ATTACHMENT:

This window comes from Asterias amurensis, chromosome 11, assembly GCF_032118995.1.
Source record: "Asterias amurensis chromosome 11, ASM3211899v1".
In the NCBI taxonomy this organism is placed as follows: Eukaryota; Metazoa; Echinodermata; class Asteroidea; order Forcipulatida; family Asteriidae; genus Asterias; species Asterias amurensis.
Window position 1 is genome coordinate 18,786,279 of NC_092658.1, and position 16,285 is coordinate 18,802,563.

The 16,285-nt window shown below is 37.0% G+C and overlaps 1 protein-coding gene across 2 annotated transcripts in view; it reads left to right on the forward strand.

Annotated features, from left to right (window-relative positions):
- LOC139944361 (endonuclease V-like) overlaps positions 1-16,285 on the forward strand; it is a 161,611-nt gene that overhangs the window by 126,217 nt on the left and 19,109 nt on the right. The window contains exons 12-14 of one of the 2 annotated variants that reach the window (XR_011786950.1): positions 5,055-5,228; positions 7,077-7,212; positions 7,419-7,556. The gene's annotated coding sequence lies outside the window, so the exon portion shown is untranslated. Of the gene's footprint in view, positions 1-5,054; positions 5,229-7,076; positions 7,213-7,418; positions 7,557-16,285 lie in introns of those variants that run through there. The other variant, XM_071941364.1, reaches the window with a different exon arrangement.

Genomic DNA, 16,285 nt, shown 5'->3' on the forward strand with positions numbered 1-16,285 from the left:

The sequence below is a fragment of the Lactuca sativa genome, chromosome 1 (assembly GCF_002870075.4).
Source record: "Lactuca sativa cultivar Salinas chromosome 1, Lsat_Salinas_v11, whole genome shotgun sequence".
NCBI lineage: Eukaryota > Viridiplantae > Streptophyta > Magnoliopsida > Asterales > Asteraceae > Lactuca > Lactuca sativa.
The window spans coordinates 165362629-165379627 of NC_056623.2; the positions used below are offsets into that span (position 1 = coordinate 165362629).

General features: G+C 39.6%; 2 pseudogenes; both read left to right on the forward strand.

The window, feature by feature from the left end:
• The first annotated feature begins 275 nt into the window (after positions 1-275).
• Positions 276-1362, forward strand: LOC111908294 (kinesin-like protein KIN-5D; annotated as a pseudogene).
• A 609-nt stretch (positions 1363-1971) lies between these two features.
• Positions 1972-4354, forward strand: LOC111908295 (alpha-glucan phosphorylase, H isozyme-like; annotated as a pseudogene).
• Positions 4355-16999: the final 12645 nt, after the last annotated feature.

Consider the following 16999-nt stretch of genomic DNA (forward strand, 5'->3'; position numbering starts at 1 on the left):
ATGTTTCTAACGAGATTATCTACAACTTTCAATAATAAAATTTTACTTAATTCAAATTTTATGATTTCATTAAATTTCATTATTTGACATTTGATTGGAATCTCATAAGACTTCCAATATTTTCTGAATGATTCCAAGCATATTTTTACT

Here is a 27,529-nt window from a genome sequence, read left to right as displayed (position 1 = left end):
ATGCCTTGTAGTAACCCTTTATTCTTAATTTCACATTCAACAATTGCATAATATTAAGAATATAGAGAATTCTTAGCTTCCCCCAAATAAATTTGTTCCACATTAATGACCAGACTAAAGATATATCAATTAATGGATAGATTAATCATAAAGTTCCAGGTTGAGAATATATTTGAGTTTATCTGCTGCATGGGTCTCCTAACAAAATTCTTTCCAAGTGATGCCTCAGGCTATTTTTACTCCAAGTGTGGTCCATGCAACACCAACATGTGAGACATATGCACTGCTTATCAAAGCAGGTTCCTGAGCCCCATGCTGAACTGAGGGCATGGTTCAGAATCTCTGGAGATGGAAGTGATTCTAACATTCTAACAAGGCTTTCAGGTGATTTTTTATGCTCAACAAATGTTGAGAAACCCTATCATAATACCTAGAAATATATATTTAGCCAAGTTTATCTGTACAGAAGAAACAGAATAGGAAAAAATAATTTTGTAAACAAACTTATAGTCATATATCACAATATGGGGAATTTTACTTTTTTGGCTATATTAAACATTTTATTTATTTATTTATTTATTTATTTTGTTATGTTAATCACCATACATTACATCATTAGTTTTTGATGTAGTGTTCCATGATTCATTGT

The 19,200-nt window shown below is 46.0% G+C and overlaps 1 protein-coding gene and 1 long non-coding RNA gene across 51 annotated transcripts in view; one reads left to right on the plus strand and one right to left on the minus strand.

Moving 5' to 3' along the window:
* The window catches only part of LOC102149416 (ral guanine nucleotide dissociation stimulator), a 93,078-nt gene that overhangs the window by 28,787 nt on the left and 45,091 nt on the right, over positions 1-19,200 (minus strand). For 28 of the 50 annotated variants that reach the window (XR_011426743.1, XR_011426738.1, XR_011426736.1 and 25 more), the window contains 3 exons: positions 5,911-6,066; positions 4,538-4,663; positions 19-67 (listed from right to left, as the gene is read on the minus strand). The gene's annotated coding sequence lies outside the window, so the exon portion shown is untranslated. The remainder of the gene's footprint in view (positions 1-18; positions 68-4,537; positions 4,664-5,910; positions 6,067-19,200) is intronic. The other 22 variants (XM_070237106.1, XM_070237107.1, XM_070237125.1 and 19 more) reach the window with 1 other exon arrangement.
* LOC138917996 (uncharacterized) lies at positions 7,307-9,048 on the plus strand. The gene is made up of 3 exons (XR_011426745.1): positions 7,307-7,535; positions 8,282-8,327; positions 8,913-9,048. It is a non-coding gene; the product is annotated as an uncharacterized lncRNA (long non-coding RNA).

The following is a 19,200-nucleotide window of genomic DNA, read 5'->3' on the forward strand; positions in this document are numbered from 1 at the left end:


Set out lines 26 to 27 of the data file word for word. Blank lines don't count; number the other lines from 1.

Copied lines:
* The window catches only part of LOC102149416 (ral guanine nucleotide dissociation stimulator), a 93,078-nt gene that overhangs the window by 28,787 nt on the left and 45,091 nt on the right, over positions 1-19,200 (minus strand). For 28 of the 50 annotated variants that reach the window (XR_011426743.1, XR_011426738.1, XR_011426736.1 and 25 more), the window contains 3 exons: positions 5,911-6,066; positions 4,538-4,663; positions 19-67 (listed from right to left, as the gene is read on the minus strand). The gene's annotated coding sequence lies outside the window, so the exon portion shown is untranslated. The remainder of the gene's footprint in view (positions 1-18; positions 68-4,537; positions 4,664-5,910; positions 6,067-19,200) is intronic. The other 22 variants (XM_070237106.1, XM_070237107.1, XM_070237125.1 and 19 more) reach the window with 1 other exon arrangement.
* LOC138917996 (uncharacterized) lies at positions 7,307-9,048 on the plus strand. The gene is made up of 3 exons (XR_011426745.1): positions 7,307-7,535; positions 8,282-8,327; positions 8,913-9,048. It is a non-coding gene; the product is annotated as an uncharacterized lncRNA (long non-coding RNA).